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Our view

Trapped in a vicious cycle

by Hans Dembowski


Fast food vendor in Nicaragua.

Fast food vendor in Nicaragua.

For a long time, non-communicable diseases (NCDs), the most important of which are chronic, were considered to be diseases of the better off. The poor were not much affected by hypertension, diabetes and cancer. To put it crudely, they died too early to worry much about NCDs. Their problem was that they did not get enough food, not that they were eating unhealthy products.

That was then. Life expectancy has risen in most places. Internationally, the number of people who are overweight is now twice as high as the number of those with insufficient calorie intake. Development has resulted in people living longer lives, and one implication is that chronic NCDs have become more common. Humans are mortal. If infectious diseases, violence or accidents do not kill us, an NCD will eventually cause our death. Blood pressure and blood-sugar levels tend to increase with age, and accordingly strokes, heart attacks, kidney failures and other terminal crises become more likely. Cancer becomes more likely with age as well. (Some kinds of cancer are infectious, but it often becomes chronic and requires long-term management.)

Unfortunately, masses of people get ill far too early in life. Ageing is not the only cause of NCDs spreading. Another one is that major food corporations are promoting unhealthy products. Moreover, air pollution makes respiratory illnesses more likely.  NCDs are complex conditions. Over-simplification must be avoided, but it is true that the main drivers of the NCD plague include:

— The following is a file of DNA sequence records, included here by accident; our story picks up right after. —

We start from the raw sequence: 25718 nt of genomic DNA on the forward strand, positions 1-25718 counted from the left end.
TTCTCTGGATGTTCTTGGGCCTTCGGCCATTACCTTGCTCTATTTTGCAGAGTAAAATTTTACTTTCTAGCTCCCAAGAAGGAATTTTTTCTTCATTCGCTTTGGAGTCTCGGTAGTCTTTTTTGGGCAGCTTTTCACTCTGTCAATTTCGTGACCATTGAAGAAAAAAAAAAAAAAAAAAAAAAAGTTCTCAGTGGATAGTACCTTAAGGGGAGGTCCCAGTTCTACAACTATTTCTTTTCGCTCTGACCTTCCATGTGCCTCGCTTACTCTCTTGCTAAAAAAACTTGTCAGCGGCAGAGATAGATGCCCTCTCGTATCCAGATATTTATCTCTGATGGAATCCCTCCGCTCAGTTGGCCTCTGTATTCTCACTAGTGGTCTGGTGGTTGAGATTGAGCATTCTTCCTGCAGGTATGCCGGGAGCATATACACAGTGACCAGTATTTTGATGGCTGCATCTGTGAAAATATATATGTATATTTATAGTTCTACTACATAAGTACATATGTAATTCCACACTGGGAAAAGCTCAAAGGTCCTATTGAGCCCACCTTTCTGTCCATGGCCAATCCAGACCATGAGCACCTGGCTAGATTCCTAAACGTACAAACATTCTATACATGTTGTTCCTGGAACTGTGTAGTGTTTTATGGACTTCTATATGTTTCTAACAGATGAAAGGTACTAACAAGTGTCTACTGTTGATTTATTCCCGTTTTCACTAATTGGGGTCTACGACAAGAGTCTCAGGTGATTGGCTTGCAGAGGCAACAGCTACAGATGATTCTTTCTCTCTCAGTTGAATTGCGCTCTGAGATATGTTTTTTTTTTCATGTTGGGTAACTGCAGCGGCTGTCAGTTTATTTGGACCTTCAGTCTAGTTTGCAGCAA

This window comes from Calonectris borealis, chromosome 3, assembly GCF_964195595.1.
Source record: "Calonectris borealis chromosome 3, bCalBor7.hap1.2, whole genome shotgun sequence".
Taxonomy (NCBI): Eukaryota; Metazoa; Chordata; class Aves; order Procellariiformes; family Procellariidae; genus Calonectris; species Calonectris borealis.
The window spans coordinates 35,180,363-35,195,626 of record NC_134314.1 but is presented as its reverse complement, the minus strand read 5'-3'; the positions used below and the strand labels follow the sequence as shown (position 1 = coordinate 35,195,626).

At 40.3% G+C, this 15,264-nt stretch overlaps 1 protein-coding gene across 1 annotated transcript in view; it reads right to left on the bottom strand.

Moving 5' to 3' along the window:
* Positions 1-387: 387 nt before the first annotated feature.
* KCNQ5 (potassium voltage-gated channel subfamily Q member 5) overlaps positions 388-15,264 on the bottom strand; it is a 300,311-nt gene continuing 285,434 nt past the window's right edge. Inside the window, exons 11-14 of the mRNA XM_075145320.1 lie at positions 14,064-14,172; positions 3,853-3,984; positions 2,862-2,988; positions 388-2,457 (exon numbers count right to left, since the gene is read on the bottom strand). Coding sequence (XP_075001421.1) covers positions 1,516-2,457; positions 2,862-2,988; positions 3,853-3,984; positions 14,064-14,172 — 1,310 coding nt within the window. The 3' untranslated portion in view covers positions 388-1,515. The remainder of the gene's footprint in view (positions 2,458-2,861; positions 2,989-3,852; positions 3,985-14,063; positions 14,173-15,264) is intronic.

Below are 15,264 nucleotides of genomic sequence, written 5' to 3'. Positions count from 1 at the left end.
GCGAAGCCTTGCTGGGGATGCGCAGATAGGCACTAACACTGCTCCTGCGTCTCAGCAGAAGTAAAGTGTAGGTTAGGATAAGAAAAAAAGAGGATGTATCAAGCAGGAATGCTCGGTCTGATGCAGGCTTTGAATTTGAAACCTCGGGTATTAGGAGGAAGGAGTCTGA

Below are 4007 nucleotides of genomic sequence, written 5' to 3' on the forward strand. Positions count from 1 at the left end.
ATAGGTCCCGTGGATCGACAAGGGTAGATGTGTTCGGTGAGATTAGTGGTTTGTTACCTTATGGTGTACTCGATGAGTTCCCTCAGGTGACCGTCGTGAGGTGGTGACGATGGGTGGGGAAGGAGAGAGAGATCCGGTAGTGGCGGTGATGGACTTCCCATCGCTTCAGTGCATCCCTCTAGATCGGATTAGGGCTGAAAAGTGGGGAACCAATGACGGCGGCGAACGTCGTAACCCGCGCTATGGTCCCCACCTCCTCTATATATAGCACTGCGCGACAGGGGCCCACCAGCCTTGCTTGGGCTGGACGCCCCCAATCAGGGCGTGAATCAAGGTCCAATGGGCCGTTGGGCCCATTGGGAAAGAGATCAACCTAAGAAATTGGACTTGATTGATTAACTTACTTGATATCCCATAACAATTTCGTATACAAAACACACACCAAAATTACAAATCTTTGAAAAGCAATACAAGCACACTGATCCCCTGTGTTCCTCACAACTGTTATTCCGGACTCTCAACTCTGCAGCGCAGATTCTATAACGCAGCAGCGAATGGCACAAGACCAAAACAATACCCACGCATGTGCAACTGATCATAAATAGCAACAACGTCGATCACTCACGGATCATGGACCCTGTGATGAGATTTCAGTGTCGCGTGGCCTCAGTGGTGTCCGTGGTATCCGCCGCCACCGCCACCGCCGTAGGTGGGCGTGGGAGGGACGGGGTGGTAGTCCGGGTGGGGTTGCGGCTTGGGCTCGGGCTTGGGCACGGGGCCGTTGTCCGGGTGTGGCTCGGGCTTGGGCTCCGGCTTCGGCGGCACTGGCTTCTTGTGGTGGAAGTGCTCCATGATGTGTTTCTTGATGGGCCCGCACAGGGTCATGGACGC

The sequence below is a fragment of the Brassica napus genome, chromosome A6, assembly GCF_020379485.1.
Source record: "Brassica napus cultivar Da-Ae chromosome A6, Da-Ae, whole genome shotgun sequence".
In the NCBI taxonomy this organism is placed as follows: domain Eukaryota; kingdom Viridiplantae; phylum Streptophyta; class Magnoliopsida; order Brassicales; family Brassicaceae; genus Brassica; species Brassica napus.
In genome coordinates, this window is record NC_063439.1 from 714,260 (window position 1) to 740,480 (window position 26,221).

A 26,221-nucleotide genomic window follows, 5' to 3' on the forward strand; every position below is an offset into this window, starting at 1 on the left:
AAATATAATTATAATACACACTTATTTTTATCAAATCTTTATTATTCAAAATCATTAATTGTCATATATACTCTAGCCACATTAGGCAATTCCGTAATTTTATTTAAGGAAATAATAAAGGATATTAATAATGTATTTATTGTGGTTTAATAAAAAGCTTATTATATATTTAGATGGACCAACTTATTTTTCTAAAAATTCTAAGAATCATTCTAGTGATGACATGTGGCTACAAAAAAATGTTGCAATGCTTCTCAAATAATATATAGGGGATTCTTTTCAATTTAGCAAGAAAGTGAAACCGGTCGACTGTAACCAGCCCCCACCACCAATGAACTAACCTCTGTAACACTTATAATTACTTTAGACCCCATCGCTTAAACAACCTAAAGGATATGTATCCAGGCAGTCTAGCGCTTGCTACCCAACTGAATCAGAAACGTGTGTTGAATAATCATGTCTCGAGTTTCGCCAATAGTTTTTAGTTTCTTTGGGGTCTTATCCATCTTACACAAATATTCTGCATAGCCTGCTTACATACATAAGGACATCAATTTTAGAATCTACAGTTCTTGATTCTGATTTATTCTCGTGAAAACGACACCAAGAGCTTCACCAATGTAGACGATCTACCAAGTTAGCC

• food that contains too much fat, sugar and/or salt,
  • the consumption of tobacco, alcohol and other stimulants,
  • lack of physical exercise and
  • stress, time pressure and lack of rest.

If an NCD is managed well, patients normally do not suffer devastating consequences for a long time. Even most kinds of cancer can be kept in check. The problem is that the majority of people living with an NCD today belong to low-income groups. Most are not in a position to manage their health issues well for the rest of their lives. All too many lack access to professional health care. And even if they are diagnosed, they probably cannot afford all relevant medications and treatments. Families are overburdened, especially as an unchecked NCD reduces a patient’s ability to work and earn money.

Health has socio-economic aspects, and poor patients get stuck in vicious cycles of deprivation. They lack information, services and resources. Knowing they are unlikely to get the support they need, many do not even want to be diagnosed, so their health deteriorates faster than it has to. Steps to contain the problem early on are much cheaper than interventions at later stages. For good reason, the NCDs are on the agenda of the Sustainable Development Goals. Relevant targets include reducing premature mortality from NCDs by one third by 2030, making relevant NCD medication affordable and accessible and achieving universal health coverage. These things are indeed vital issues for fighting poverty and making societies more inclusive.

Personal behaviour matters too, however. NCD patients should exercise regularly and adopt healthy diets. However, sensible lifestyle is not only an issue of personal discipline, but of money too. Gym memberships are expensive. In urban settings, traffic and air pollutions keep people from exercising outside. Many hard-working and time-stressed urban people, moreover, find fast food is affordable – but not restaurants that serve healthy food.

Hans Dembowski is editor in chief of D+C Development and Cooperation / E+Z Entwicklung und Zusammenarbeit.
[email protected]

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